Mr B complained to the insurer that the specific policy condition it said he had breached had not been part of his insurance contract, so he could not be bound by it. The insurer disagreed. After a lengthy dispute about which of several slightly different versions of the policy condition applied in this case, and about the precise legal interpretation of these different versions, Mr B referred the complaint to us.

complaint upheld
We concluded that the policy condition could properly be considered a part of Mr B's insurance contract. The differences in the wording of the various versions of the policy condition were immaterial as far as this specific dispute was concerned. That was because none of the versions explained exactly what policyholders were expected to do - over and above taking standard fire-prevention precautions - in order to comply with the policy condition. We were satisfied from the evidence that Mr B had ensured his staff had taken all standard precautions. There was nothing to substantiate the insurer's view that it could also reject the claim on the grounds of the contractor's carelessness. So we said the insurer should deal with the claim. It agreed to our recommendation that that it should pay the full amount due, even if this came to more than £100,000 - the maximum award we have the power to insist on in any individual case.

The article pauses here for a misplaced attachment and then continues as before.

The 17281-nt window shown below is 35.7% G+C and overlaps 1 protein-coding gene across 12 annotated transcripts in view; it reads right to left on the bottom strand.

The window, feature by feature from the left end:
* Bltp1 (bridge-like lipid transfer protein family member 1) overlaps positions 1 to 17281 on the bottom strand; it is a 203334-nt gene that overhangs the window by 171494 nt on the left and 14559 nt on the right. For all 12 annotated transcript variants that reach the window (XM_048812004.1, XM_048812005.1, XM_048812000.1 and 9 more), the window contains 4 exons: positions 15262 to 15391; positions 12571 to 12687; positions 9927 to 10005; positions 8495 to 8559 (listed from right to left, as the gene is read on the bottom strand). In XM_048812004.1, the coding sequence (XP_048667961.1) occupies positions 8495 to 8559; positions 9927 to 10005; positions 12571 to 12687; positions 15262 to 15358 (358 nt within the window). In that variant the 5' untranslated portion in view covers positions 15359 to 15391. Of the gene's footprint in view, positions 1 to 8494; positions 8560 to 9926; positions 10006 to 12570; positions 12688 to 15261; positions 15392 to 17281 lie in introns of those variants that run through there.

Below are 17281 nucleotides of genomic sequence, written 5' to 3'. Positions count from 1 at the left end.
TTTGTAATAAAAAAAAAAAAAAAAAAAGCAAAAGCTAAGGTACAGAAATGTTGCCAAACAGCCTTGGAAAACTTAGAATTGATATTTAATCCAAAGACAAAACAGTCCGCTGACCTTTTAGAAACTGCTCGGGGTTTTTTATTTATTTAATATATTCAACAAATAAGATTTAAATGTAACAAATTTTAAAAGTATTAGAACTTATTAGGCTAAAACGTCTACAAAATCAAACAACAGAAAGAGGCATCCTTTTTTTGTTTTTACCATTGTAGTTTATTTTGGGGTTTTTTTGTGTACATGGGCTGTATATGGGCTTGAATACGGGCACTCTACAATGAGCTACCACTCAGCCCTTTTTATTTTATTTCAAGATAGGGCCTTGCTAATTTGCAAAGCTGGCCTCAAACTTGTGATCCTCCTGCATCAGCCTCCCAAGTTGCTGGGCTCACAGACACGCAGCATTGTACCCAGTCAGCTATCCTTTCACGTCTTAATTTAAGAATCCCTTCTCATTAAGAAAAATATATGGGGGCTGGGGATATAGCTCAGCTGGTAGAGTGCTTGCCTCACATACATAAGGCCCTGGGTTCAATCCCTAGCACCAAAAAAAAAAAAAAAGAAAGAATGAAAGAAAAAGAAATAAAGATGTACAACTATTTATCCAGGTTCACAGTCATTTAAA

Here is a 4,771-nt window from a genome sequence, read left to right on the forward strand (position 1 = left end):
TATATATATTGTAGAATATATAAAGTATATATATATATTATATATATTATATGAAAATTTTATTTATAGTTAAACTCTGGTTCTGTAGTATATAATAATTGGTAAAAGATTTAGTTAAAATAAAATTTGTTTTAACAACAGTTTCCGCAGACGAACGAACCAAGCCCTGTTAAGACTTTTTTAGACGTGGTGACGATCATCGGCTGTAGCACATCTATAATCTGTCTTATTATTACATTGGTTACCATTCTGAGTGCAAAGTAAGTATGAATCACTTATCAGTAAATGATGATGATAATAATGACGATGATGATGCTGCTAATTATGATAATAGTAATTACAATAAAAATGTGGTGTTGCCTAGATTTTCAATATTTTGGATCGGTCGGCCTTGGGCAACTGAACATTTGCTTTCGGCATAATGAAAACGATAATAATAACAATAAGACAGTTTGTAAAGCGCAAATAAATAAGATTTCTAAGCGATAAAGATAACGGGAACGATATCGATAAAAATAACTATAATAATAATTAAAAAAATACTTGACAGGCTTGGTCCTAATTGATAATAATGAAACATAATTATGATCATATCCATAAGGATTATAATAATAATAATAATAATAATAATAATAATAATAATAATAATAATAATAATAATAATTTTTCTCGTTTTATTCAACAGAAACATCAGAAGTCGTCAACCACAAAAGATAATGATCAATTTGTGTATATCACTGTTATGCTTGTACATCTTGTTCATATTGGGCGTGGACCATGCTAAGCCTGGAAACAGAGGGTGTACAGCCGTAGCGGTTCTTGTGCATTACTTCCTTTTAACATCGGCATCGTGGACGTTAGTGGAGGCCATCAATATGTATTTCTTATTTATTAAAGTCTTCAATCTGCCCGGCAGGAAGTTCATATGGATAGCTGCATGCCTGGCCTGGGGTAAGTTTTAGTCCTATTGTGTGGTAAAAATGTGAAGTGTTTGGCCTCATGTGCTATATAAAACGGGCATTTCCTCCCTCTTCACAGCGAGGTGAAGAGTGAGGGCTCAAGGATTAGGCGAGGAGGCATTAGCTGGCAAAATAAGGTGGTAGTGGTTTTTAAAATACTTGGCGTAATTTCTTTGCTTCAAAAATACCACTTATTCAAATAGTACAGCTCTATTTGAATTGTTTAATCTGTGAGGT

65/13
electronic payment company declines to deal with customer's complaint about non-delivery of tickets bought over the internet

In early February Miss A bought a pair of concert tickets over the internet, making an electronic payment. The concert - featuring her favourite singer - was scheduled for the first week of August and there was a message on the concert website saying that tickets would not be sent out until four weeks before the event.

However, Miss A failed to notice this. So when the tickets had still not arrived by the beginning of March, she assumed that they had gone astray. She therefore sent a formal claim to the electronic payment company.